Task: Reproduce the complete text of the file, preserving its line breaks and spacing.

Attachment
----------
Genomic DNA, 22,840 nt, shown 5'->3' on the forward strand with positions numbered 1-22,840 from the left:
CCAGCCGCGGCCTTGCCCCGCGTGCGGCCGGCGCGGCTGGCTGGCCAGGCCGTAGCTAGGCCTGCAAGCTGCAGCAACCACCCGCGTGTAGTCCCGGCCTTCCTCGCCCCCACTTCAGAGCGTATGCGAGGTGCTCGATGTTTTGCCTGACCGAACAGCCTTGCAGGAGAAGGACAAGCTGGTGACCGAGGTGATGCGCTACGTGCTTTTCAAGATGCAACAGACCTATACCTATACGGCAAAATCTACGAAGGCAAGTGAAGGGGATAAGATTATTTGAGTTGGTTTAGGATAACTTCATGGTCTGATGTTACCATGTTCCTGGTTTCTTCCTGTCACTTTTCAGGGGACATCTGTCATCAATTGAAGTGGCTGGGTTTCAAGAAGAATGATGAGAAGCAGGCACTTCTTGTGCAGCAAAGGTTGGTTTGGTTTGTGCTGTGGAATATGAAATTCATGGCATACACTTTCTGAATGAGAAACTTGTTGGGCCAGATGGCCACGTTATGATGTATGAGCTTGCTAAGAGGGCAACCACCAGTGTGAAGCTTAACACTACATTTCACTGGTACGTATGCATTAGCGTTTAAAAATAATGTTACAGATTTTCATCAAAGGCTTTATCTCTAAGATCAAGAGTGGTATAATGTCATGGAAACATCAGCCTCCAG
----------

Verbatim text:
Genomic DNA, 22,840 nt, shown 5'->3' on the forward strand with positions numbered 1-22,840 from the left:
CCAGCCGCGGCCTTGCCCCGCGTGCGGCCGGCGCGGCTGGCTGGCCAGGCCGTAGCTAGGCCTGCAAGCTGCAGCAACCACCCGCGTGTAGTCCCGGCCTTCCTCGCCCCCACTTCAGAGCGTATGCGAGGTGCTCGATGTTTTGCCTGACCGAACAGCCTTGCAGGAGAAGGACAAGCTGGTGACCGAGGTGATGCGCTACGTGCTTTTCAAGATGCAACAGACCTATACCTATACGGCAAAATCTACGAAGGCAAGTGAAGGGGATAAGATTATTTGAGTTGGTTTAGGATAACTTCATGGTCTGATGTTACCATGTTCCTGGTTTCTTCCTGTCACTTTTCAGGGGACATCTGTCATCAATTGAAGTGGCTGGGTTTCAAGAAGAATGATGAGAAGCAGGCACTTCTTGTGCAGCAAAGGTTGGTTTGGTTTGTGCTGTGGAATATGAAATTCATGGCATACACTTTCTGAATGAGAAACTTGTTGGGCCAGATGGCCACGTTATGATGTATGAGCTTGCTAAGAGGGCAACCACCAGTGTGAAGCTTAACACTACATTTCACTGGTACGTATGCATTAGCGTTTAAAAATAATGTTACAGATTTTCATCAAAGGCTTTATCTCTAAGATCAAGAGTGGTATAATGTCATGGAAACATCAGCCTCCAG